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Rating Agency Calls Ky. Pension Bill Ruling 'Credit Negative'

Jefferson County Court 4
Photo by J. Tyler Franklin
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A top credit rating agency says the Kentucky Supreme Court’s ruling that struck down the controversial pension bill last week was “credit negative,” though it did not officially downgrade the state’s credit rating.

Moody’s on Thursday said that the pension bill would have provided “modest savings over the long term,” and that the ruling was a setback.

“While currently uncertain, the ruling may only be a setback in the state’s quest to at least partially address its heavy unfunded liabilities through benefit changes,” Moody’s wrote in a report.

The court ruled last week that the pension bill was unconstitutional because lawmakers rushed the bill to passage without following proper procedures. It didn’t weigh in on whether or not the contents of the bill — which changed pension benefits for most state workers and some current ones — were illegal.

Kentucky has an estimated $38 billion in unfunded pension liabilities. When compared to the amount of tax revenue the state brings in, Kentucky’s pension obligation is one of the most underfunded in the nation.

After the state Supreme Court's ruling, Gov. Matt Bevin called a special legislative session to try and get lawmakers to pass a new version of the bill. The effort quickly failed and the session ended after lawmakers realized they couldn't reach a consensus on the legislation before the end of the year.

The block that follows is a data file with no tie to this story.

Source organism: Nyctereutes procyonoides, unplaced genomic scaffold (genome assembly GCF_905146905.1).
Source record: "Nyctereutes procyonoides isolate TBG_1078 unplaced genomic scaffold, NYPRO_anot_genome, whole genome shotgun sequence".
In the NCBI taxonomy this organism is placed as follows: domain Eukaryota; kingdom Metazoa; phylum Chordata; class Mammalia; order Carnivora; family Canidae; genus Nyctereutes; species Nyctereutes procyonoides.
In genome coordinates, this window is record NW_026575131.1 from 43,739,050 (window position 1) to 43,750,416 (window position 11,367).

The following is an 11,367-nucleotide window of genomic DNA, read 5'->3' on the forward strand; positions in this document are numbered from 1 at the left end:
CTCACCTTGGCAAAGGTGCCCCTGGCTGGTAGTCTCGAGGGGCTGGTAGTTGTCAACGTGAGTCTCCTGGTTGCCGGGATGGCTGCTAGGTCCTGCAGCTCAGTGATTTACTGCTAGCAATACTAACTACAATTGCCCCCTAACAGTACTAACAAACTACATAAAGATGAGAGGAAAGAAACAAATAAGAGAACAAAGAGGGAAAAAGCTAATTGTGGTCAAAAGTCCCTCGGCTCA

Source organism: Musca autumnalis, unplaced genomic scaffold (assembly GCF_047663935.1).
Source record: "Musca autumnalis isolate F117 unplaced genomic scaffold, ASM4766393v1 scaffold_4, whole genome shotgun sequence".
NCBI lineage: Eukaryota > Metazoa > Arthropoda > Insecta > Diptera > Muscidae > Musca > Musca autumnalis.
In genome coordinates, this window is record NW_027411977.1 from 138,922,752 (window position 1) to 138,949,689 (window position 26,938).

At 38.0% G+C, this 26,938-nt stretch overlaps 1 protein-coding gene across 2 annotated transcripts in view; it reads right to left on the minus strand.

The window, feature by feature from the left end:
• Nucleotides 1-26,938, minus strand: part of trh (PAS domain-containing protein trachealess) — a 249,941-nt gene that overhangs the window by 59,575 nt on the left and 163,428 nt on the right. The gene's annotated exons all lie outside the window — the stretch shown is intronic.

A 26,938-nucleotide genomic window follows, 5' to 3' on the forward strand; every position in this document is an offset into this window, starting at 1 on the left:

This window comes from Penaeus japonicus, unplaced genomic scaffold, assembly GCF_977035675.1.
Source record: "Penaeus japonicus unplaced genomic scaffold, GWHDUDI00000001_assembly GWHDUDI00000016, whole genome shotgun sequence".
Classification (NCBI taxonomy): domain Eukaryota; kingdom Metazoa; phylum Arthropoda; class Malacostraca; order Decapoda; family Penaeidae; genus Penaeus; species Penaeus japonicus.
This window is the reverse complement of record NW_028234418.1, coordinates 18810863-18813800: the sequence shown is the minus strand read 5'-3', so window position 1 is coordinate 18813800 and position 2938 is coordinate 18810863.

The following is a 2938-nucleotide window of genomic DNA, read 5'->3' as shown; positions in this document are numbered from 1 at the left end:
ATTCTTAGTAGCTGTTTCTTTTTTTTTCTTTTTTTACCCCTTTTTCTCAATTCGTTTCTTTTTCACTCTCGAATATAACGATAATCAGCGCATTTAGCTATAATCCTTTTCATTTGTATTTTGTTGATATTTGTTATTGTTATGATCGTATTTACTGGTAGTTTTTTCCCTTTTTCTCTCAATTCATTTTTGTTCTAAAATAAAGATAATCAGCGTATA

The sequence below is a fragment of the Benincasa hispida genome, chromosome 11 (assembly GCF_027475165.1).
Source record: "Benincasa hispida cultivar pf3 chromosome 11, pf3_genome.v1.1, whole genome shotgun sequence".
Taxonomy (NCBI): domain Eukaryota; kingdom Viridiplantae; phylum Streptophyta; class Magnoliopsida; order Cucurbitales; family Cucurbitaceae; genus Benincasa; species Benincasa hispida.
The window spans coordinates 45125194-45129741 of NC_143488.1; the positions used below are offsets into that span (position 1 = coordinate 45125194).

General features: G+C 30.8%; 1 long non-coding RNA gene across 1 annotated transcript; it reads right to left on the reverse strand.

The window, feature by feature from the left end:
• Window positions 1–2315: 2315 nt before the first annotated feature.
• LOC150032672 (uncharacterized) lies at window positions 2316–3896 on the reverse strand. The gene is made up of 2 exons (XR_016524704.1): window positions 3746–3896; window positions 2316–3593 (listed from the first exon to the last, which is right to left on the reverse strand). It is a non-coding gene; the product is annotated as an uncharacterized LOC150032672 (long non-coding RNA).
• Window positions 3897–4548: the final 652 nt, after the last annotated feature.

The pension bill that passed out of the legislature earlier this year would have moved future teachers out of the conventional pension system that guarantees payments every month after retirement, and instead give them “hybrid” 401(k)-style plans.

The bill also would have changed how state employees use sick leave to qualify for retirement, and tinkered with benefits received by recently-hired workers.

The Moody’s report said that even if new pension changes are enacted in the upcoming legislative session, Kentucky’s credit outlook is uncertain because “it is likely that Kentucky’s attorney general will challenge the laws on substantive grounds.”

“The court did not address substantive questions about the permissibility of benefit changes, such as whether the legislation violates contractual protections under the state constitution,” the report stated.

Attorney General Beshear, a Democrat who initiated the legal challenge against the now-defunct pension law, maintained that the substance of the legislation would have violated state workers’ contract rights, though that claim is still untested by the courts.

Both Beshear and Bevin have said they will run for governor in the 2019 election.

Bevin and Republican leaders of the legislature have said they will take up a pension reform bill again in the 2019 legislative session, which begins on Jan 8.

Ryland Barton is the Managing Editor for Collaboratives. Email Ryland at rbarton@lpm.org.